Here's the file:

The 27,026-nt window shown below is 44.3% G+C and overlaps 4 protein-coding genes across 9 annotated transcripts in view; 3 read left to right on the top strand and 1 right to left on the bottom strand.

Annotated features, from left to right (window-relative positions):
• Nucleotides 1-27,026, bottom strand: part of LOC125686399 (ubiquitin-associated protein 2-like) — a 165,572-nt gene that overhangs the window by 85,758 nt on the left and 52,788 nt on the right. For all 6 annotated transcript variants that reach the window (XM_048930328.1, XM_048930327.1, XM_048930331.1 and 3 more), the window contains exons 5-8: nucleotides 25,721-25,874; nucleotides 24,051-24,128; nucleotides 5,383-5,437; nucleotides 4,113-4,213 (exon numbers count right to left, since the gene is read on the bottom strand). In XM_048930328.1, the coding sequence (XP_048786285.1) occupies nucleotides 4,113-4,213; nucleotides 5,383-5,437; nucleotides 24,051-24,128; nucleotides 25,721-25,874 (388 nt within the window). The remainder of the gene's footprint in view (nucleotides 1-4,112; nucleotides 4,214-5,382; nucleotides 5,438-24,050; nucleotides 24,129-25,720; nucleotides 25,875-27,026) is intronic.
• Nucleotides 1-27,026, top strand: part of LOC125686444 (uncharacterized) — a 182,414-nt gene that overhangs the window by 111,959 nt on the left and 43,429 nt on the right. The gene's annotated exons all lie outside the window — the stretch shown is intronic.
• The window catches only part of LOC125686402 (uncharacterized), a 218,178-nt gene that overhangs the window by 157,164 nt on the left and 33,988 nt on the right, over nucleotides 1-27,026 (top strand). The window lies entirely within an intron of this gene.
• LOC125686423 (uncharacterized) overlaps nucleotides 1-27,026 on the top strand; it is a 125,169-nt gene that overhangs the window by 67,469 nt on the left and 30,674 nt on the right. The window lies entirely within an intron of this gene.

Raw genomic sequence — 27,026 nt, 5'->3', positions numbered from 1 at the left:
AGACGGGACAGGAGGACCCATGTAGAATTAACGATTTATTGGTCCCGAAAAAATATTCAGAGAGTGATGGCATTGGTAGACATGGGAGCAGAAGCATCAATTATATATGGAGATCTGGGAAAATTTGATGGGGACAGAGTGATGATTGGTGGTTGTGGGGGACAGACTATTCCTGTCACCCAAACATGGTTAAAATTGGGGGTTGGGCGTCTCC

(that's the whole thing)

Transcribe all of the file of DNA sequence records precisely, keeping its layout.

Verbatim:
The 27,026-nt window shown below is 44.3% G+C and overlaps 4 protein-coding genes across 9 annotated transcripts in view; 3 read left to right on the top strand and 1 right to left on the bottom strand.

Annotated features, from left to right (window-relative positions):
• Nucleotides 1-27,026, bottom strand: part of LOC125686399 (ubiquitin-associated protein 2-like) — a 165,572-nt gene that overhangs the window by 85,758 nt on the left and 52,788 nt on the right. For all 6 annotated transcript variants that reach the window (XM_048930328.1, XM_048930327.1, XM_048930331.1 and 3 more), the window contains exons 5-8: nucleotides 25,721-25,874; nucleotides 24,051-24,128; nucleotides 5,383-5,437; nucleotides 4,113-4,213 (exon numbers count right to left, since the gene is read on the bottom strand). In XM_048930328.1, the coding sequence (XP_048786285.1) occupies nucleotides 4,113-4,213; nucleotides 5,383-5,437; nucleotides 24,051-24,128; nucleotides 25,721-25,874 (388 nt within the window). The remainder of the gene's footprint in view (nucleotides 1-4,112; nucleotides 4,214-5,382; nucleotides 5,438-24,050; nucleotides 24,129-25,720; nucleotides 25,875-27,026) is intronic.
• Nucleotides 1-27,026, top strand: part of LOC125686444 (uncharacterized) — a 182,414-nt gene that overhangs the window by 111,959 nt on the left and 43,429 nt on the right. The gene's annotated exons all lie outside the window — the stretch shown is intronic.
• The window catches only part of LOC125686402 (uncharacterized), a 218,178-nt gene that overhangs the window by 157,164 nt on the left and 33,988 nt on the right, over nucleotides 1-27,026 (top strand). The window lies entirely within an intron of this gene.
• LOC125686423 (uncharacterized) overlaps nucleotides 1-27,026 on the top strand; it is a 125,169-nt gene that overhangs the window by 67,469 nt on the left and 30,674 nt on the right. The window lies entirely within an intron of this gene.

Raw genomic sequence — 27,026 nt, 5'->3', positions numbered from 1 at the left:
AGACGGGACAGGAGGACCCATGTAGAATTAACGATTTATTGGTCCCGAAAAAATATTCAGAGAGTGATGGCATTGGTAGACATGGGAGCAGAAGCATCAATTATATATGGAGATCTGGGAAAATTTGATGGGGACAGAGTGATGATTGGTGGTTGTGGGGGACAGACTATTCCTGTCACCCAAACATGGTTAAAATTGGGGGTTGGGCGTCTCC